Sunday, August 22, 2010
OK, maybe it'll be more difficult than that, but there are those who believe that we may be on the cusp of developing true artificial intelligences. How would these intelligences develop? What about the advances in computer hacking, in computer viruses and "worms"? What if instead of a world where a technological Garden of Eden may be emerging, what if we were instead living in the days of a new Plague?
These latter questions are addressed in Brazilian writer Fábio Fernandes' Os Dias da Peste (or [In]The Days of the Plague in English), which was released in Brazil in late 2009. It is the story, told via Artur Mattos' journals, blog entries, and podcasts over a span of six years (2010-2016), of not just how the first AIs evolved, but also about our ragged and sometimes self-destructive interaction with technology. In these dozens of entries spread over 183 pages, Fernandes explores how intertwined we have become with our technologies. In a world where social networking has exploded over the past five years (after all, there will be several readers from around the globe who will recognize the name "Snooki" and have some concept of that person), problems do develop as much as wonderful solutions to the age-old problems of distance, language, and cultural barriers. Artur expounds upon these problems, such as viruses, trolls, and the limitations of communication, in several of his entries, many of which are insightful and which felt more akin to personal essays than a fictional monologue recorded on a blog or podcast. In reading several of these entries, I was reminded, not altogether favorably, of Dostoevsky's Notes from Underground, with its misanthropic character who questions the nature of the emerging society, although Fernandes' Artur is more sociable and the critiques here differ from those of that great Russian short novel.
I raise this comparison not to praise or to condemn Fernandes' story, but to note that Artur is such an odd character (compounded by the utilization of blog/podcast-type versions of chapters) that at times it is difficult to connect with him. There were several times, especially when Artur was listing literally dozens of prominent philosophers and late 20th/early 21st century SF writers, that it felt more that Fernandes was just tossing in names to create an illusion of depth rather than trusting in Artur's character to develop those connections with societal concerns that the authors cited expressed in their writings. Unfortunately, there were several times in the reading of Os Dias da Peste where the narrative flow grinds to a halt while the reader processes paragraphs-long citations of Artur's (and perhaps Fernandes') favorite authors.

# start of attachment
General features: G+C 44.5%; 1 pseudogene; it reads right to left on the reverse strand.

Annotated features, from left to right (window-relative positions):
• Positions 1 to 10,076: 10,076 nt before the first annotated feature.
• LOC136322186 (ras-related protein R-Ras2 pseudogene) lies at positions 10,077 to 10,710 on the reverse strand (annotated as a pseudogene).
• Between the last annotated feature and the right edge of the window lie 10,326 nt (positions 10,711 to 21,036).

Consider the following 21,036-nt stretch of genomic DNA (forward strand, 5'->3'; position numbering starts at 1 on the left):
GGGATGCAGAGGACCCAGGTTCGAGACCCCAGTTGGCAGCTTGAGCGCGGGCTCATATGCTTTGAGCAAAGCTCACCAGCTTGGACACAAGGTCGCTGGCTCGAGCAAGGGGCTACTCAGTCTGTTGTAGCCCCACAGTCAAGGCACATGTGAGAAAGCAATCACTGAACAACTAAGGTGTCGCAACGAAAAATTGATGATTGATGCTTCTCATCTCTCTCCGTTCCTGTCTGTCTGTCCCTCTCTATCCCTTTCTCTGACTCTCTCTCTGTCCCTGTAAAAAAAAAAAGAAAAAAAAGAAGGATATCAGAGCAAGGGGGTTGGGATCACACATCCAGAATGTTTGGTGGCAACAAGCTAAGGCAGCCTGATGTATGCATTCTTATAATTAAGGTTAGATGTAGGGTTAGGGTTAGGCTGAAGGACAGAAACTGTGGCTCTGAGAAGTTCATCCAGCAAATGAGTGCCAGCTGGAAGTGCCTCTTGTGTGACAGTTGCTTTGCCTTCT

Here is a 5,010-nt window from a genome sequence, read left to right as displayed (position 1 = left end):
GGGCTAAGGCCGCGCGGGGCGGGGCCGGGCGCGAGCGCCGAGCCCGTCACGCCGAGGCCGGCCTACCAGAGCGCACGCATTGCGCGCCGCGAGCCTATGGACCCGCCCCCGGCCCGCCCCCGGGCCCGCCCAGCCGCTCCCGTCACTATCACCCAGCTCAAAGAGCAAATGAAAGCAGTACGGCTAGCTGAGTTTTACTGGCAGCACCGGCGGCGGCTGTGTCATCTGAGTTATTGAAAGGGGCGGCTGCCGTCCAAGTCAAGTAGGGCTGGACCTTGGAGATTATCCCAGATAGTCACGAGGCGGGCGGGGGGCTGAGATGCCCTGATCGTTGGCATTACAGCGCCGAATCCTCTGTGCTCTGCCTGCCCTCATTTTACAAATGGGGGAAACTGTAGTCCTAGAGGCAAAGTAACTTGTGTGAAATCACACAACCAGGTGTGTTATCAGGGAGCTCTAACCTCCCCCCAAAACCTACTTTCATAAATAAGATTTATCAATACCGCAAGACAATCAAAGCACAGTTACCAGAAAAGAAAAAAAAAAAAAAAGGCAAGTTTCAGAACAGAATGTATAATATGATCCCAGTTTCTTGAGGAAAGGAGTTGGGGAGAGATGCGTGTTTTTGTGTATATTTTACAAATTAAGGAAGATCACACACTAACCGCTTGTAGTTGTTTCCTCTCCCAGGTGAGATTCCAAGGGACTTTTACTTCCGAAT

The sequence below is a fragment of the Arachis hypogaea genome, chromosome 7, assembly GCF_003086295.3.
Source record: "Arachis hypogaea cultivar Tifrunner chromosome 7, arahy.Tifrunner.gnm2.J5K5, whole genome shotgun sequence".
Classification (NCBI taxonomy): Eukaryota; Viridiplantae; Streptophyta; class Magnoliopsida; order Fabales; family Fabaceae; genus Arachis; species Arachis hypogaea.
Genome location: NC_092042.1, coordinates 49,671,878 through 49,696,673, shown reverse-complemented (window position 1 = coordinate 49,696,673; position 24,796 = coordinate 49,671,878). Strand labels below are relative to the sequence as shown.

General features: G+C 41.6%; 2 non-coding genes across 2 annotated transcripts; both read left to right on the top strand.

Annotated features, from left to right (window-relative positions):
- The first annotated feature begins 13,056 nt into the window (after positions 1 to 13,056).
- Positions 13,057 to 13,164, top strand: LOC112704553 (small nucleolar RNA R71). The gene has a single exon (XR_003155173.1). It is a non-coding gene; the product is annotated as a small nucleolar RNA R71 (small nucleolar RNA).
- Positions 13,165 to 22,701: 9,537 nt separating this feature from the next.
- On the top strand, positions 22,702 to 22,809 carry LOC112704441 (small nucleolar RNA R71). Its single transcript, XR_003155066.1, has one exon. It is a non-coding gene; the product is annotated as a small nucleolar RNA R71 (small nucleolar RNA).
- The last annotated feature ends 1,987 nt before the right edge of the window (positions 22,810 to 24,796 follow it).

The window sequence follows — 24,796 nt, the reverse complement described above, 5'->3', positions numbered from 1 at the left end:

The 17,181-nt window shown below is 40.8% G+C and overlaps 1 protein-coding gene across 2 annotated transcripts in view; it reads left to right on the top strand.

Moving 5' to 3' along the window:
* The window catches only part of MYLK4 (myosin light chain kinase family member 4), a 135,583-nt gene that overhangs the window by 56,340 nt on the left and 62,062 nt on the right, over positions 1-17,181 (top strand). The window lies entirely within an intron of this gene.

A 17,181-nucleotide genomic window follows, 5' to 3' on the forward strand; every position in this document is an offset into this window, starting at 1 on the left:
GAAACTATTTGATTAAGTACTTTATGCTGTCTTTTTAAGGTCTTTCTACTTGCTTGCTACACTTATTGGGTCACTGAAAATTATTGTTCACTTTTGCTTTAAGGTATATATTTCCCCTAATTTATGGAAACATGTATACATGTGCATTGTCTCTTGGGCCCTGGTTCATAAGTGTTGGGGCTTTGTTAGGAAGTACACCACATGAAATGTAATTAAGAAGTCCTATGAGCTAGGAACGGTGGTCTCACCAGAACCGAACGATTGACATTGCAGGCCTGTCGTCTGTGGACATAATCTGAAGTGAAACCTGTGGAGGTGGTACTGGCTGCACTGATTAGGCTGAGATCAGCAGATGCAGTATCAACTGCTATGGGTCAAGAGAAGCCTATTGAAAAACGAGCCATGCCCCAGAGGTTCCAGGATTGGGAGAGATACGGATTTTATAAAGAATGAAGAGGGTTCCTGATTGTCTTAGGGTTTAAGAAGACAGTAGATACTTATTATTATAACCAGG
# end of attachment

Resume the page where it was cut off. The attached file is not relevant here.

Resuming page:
In feel, if not so much in the actual dialogue, I was reminded of some of the earlier cyberpunk novels, which is not a surprise, considering Fernandes' background in translating of William Gibson and Bruce Sterling. This novel is not a straight-up updating of that narrative mode's concerns, although there are a few elements, particularly in the more direct discussions of how technology and human cultures have merged, where there is a sense of kinship to say a Neuromancer or Schismatrix. Os Dias da Peste also shares with these novels a sense of hesitancy over the direction that we are taking, that perhaps with the coming technological glories there may also lurk a Trojan Horse of new ills that may spoil everything. Fernandes explores this sense of unease in Artur's writings, but he wisely leaves things hanging in his conclusion to the novel.
On the whole, Os Dias da Peste is a flawed novel. Although Artur was an interesting character, there were times that he seemed to "disappear" too much into the subject material of several of his entries. As noted above, there were times that the narrative flow was interrupted by the rather too copious citations of American (in this sense, mostly from the US, but a few from Brazil and Argentina) SF literature, some of which contained surprising errors (such as citing Cory Doctorow as a US writer, rather than a Canadian one). I sometimes had the impression that Fernandes did not "trust the story" as much as he perhaps should have, as there are several promising sections that do hint at a great novel. But on the whole, I felt as if there were a semi-opaque barrier between what I grasped and what I sensed the story was moving toward. Perhaps the language barrier could be behind some of this (although my understanding of written Portuguese is near that of my knowledge of Spanish now), but I believe this "barrier" deals more with the perceived flaws with the story execution than anything else. Os Dias da Peste thus is a novel that contains some interesting ideas, but its flawed execution of those ideas make it less than the excellent novel it could have been. I would recommend it for those who enjoy cyberpunk and more "hard" SF literature if it were available in English, but my recommendation cannot be as effusive as I wish it could have been.